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Clark, June (actually, Algeria Junius)

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Clark, June (actually, Algeria Junius), jazz cornetist; b. Long Branch, N.J., March 24, 1900; d. N.Y., Feb. 23, 1963. His family moved to Philadelphia in 1908. Clark was taught piano by his mother, then played bugle before graduating to baritone horn and cornet. He worked as a Pullman porter before becoming a professional musician with S. H. Dudley’s “Black Sensations.” Clark and James P. Johnson left the show and worked together in Toledo, Ohio, where they met Jimmy Harrison. In late 1920, Clark returned to gig in Philadelphia, then joined the band accompanying Josephine Stevens for a year. He toured theaters with Willie “the Lion” Smith and with “Holiday in Dixie” show. When the show folded in Detroit, Clark worked in the Buick factory for a while, then rejoined Harrison and played in Fess Williams’ Band. He settled in N.Y., and led his own bands at various venues between 1924–30. He also took his band to Saratoga for summer of 1925 and worked for brief spells with various other leaders. He continued to work in N.Y., occasionally leading his own bands through 1933, then spent two years in Philadelphia. He was back in N.Y., working with other leaders through early 1937, when he quit regular playing due to failing health. He worked for a while as Louis Armstrong’s road manager, then entered Otisville Sanitarium in August 1939, suffering from tuberculosis. He left Otisville in October 1941, worked as musical adviser to various bands, including that of Earl Hines (1944), then became road manager for the famous boxer Sugar Ray Robinson. He remained with Robinson until forced to quit through illness shortly before his death.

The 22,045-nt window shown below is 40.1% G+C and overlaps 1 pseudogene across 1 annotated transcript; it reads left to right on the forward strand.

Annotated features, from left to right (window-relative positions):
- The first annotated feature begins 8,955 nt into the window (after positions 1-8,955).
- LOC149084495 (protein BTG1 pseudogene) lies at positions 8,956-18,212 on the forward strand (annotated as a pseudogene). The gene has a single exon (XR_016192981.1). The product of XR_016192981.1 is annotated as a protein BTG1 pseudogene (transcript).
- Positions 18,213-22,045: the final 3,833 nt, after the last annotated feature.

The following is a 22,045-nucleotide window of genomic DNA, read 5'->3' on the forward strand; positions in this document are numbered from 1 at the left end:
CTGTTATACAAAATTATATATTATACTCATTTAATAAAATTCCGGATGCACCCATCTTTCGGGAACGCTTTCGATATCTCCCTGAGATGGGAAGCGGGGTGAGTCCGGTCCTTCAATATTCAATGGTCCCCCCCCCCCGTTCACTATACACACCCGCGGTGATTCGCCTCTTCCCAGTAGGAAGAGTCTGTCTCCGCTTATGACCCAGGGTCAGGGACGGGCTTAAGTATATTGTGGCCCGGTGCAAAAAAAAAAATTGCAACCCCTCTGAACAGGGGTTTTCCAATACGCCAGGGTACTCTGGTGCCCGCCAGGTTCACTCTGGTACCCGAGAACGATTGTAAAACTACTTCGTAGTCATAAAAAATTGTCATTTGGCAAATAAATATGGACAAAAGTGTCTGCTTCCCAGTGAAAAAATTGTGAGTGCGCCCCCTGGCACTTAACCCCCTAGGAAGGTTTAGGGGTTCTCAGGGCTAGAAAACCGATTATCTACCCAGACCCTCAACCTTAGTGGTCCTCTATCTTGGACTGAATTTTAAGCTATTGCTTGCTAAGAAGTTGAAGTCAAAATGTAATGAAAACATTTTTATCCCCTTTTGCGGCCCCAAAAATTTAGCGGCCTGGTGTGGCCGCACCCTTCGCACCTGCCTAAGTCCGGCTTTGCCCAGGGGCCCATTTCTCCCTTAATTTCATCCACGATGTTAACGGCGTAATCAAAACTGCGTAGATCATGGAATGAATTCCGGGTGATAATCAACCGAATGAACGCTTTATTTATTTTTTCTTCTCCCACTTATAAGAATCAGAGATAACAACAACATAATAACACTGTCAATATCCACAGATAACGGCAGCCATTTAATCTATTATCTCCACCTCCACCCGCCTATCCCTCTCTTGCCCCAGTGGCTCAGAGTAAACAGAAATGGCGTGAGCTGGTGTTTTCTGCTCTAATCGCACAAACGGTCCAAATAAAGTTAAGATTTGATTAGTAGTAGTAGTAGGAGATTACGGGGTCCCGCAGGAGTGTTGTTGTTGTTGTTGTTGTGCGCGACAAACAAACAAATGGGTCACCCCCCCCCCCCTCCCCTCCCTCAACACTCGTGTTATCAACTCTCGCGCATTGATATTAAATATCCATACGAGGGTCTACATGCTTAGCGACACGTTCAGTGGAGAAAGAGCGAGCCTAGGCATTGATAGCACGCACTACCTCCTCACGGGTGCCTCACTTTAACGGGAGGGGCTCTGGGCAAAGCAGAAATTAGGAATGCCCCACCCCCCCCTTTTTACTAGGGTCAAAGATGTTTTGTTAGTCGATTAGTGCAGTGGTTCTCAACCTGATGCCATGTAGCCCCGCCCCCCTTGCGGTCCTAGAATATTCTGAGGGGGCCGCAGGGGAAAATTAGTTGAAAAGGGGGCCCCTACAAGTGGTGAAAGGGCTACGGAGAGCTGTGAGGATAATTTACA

Clark, Ossie [next] [back] Clark, Jim - Overview, Personal Life, Career Details, Social and Economic Impact, Chronology: Jim Clark

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